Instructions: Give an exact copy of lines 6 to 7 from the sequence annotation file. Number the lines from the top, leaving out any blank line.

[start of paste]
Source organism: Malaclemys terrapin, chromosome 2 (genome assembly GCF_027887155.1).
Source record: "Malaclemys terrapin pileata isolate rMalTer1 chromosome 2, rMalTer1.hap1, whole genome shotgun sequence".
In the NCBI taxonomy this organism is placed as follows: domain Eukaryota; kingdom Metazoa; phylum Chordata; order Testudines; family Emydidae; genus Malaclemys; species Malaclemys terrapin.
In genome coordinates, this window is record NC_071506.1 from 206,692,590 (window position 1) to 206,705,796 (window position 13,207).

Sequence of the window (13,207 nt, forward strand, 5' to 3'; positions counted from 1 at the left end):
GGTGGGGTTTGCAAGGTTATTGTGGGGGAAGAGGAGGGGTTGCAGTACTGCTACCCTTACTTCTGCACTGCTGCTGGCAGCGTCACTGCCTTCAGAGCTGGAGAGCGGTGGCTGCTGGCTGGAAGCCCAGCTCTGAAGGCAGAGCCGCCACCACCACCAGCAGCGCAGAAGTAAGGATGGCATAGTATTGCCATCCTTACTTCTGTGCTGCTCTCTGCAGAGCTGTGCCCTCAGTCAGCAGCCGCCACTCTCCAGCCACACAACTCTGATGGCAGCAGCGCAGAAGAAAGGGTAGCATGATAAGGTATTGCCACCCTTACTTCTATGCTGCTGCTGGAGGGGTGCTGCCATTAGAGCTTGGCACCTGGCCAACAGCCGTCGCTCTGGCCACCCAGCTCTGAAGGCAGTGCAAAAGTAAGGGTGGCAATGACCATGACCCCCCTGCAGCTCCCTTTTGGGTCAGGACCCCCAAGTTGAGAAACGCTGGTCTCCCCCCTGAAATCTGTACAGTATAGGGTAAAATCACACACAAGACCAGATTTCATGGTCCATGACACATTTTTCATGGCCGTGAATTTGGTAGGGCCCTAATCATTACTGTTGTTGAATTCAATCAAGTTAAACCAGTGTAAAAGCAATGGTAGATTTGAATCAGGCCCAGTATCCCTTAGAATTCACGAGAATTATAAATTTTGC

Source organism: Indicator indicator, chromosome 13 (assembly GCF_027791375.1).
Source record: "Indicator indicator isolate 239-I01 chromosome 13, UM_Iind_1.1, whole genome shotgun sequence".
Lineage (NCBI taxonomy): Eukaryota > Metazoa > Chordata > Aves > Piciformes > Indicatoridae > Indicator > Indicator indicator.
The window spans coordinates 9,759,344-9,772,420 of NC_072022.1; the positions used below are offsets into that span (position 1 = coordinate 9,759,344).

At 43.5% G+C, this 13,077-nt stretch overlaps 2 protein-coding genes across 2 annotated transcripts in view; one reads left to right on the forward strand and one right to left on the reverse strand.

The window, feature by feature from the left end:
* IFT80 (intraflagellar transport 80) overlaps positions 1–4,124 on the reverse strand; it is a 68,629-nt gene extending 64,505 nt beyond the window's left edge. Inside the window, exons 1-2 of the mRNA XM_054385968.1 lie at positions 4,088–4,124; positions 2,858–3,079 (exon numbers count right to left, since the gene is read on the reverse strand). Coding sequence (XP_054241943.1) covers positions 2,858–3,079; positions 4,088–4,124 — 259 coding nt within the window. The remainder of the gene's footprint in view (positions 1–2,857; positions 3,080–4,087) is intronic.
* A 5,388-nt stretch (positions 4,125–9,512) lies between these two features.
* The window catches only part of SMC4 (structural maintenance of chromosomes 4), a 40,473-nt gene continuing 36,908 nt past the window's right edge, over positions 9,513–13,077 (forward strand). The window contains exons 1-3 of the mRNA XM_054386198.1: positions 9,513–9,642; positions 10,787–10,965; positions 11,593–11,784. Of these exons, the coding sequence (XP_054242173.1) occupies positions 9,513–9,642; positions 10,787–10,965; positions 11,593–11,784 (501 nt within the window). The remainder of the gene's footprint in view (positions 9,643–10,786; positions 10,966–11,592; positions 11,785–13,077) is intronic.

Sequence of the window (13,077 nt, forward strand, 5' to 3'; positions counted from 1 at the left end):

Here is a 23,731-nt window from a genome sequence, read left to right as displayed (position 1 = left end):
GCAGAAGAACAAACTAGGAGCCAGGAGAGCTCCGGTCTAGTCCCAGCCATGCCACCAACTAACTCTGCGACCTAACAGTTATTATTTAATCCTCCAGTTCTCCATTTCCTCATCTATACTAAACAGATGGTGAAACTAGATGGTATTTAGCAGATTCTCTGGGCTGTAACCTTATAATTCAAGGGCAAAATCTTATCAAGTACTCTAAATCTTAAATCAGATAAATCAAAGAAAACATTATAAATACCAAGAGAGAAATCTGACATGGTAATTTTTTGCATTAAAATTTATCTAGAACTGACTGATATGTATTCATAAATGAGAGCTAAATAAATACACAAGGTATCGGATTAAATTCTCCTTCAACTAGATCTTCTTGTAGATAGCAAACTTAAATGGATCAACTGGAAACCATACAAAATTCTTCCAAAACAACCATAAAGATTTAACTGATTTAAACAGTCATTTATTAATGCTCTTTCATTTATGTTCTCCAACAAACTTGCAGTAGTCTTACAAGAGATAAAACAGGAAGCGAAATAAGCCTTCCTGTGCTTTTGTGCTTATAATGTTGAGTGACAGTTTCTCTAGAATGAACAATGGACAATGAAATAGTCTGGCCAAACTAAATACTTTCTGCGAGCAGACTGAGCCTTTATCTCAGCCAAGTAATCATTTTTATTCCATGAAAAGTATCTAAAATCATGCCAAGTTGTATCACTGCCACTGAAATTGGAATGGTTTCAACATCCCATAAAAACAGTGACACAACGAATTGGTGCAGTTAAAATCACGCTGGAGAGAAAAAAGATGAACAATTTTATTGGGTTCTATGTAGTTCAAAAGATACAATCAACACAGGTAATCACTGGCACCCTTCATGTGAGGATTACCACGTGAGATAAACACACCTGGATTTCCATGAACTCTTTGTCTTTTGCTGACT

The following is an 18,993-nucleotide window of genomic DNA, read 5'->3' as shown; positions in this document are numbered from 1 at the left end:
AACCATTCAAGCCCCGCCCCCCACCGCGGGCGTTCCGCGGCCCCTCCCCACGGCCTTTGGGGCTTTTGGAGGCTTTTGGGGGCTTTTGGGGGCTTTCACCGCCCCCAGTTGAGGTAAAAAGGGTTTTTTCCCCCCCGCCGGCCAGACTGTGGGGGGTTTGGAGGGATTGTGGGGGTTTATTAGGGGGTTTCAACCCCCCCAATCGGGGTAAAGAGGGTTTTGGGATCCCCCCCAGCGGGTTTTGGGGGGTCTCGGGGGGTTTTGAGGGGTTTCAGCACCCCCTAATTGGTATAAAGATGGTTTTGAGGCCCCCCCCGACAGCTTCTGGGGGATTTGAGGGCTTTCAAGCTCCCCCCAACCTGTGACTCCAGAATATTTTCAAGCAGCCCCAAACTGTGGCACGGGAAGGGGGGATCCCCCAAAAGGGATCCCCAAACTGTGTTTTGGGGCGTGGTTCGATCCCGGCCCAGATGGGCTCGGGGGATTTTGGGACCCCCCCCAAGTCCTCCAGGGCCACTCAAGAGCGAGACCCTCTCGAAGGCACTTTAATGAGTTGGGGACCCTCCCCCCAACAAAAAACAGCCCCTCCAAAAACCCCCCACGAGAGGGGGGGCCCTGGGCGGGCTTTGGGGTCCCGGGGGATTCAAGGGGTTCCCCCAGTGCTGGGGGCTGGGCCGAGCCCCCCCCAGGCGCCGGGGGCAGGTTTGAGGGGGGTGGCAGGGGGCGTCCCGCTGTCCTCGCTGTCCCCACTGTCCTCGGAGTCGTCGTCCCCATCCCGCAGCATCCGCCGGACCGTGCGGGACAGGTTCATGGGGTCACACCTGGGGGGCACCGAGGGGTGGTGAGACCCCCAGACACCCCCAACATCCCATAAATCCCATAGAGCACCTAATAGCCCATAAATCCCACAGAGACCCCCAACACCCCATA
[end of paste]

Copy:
GGTGGGGTTTGCAAGGTTATTGTGGGGGAAGAGGAGGGGTTGCAGTACTGCTACCCTTACTTCTGCACTGCTGCTGGCAGCGTCACTGCCTTCAGAGCTGGAGAGCGGTGGCTGCTGGCTGGAAGCCCAGCTCTGAAGGCAGAGCCGCCACCACCACCAGCAGCGCAGAAGTAAGGATGGCATAGTATTGCCATCCTTACTTCTGTGCTGCTCTCTGCAGAGCTGTGCCCTCAGTCAGCAGCCGCCACTCTCCAGCCACACAACTCTGATGGCAGCAGCGCAGAAGAAAGGGTAGCATGATAAGGTATTGCCACCCTTACTTCTATGCTGCTGCTGGAGGGGTGCTGCCATTAGAGCTTGGCACCTGGCCAACAGCCGTCGCTCTGGCCACCCAGCTCTGAAGGCAGTGCAAAAGTAAGGGTGGCAATGACCATGACCCCCCTGCAGCTCCCTTTTGGGTCAGGACCCCCAAGTTGAGAAACGCTGGTCTCCCCCCTGAAATCTGTACAGTATAGGGTAAAATCACACACAAGACCAGATTTCATGGTCCATGACACATTTTTCATGGCCGTGAATTTGGTAGGGCCCTAATCATTACTGTTGTTGAATTCAATCAAGTTAAACCAGTGTAAAAGCAATGGTAGATTTGAATCAGGCCCAGTATCCCTTAGAATTCACGAGAATTATAAATTTTGC

Source organism: Indicator indicator, chromosome 13 (assembly GCF_027791375.1).